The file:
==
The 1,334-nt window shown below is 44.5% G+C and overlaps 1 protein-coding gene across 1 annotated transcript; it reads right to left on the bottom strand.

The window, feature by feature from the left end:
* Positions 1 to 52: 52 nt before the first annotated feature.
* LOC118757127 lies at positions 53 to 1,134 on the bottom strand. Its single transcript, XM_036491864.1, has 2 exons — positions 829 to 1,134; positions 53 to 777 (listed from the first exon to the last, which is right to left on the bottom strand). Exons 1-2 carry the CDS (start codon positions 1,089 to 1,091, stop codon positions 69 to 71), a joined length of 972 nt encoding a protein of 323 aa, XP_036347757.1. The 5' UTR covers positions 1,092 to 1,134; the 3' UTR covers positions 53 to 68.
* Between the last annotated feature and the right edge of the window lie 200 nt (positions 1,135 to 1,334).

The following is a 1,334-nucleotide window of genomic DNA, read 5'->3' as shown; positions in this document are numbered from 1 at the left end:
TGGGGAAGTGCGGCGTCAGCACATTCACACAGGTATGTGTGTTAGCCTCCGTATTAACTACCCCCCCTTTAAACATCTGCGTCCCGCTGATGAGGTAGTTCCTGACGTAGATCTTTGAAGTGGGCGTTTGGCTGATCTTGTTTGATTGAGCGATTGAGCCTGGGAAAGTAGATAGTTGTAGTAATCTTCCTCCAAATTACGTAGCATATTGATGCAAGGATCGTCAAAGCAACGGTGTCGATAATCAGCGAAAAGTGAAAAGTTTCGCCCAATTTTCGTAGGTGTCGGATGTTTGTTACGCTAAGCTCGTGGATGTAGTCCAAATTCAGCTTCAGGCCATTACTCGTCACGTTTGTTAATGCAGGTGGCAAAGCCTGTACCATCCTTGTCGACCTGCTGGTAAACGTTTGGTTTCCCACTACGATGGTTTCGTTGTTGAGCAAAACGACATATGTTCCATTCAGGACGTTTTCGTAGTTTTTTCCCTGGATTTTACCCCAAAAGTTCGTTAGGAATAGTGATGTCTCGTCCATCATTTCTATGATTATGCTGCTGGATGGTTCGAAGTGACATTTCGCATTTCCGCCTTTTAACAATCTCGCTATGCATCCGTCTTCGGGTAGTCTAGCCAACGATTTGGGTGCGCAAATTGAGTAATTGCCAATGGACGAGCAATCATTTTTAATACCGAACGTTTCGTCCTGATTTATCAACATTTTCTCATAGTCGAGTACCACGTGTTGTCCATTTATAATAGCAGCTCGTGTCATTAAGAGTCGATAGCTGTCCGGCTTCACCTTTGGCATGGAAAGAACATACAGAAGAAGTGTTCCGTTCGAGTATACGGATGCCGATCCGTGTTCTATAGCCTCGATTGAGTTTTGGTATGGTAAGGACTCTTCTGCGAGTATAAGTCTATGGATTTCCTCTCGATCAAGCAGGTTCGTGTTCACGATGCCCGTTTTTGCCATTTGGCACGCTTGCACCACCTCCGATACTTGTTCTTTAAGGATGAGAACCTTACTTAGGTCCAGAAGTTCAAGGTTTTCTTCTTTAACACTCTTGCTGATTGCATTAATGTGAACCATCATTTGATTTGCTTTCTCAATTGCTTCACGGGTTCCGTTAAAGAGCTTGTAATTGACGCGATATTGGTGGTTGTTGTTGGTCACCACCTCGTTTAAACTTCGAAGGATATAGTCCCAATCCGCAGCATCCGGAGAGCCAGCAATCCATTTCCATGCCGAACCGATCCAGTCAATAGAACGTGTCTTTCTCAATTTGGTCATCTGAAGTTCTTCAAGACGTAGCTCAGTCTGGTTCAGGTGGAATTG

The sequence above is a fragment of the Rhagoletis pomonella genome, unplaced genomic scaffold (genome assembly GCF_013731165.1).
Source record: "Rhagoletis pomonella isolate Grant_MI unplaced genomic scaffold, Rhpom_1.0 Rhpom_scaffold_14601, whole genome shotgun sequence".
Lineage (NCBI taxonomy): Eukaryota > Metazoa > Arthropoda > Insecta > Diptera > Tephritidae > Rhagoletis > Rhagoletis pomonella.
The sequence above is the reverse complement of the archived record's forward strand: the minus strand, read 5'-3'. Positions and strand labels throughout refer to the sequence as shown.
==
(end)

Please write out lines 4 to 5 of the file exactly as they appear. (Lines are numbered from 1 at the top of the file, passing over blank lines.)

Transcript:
* LOC118757127 lies at positions 53 to 1,134 on the bottom strand. Its single transcript, XM_036491864.1, has 2 exons — positions 829 to 1,134; positions 53 to 777 (listed from the first exon to the last, which is right to left on the bottom strand). Exons 1-2 carry the CDS (start codon positions 1,089 to 1,091, stop codon positions 69 to 71), a joined length of 972 nt encoding a protein of 323 aa, XP_036347757.1. The 5' UTR covers positions 1,092 to 1,134; the 3' UTR covers positions 53 to 68.
* Between the last annotated feature and the right edge of the window lie 200 nt (positions 1,135 to 1,334).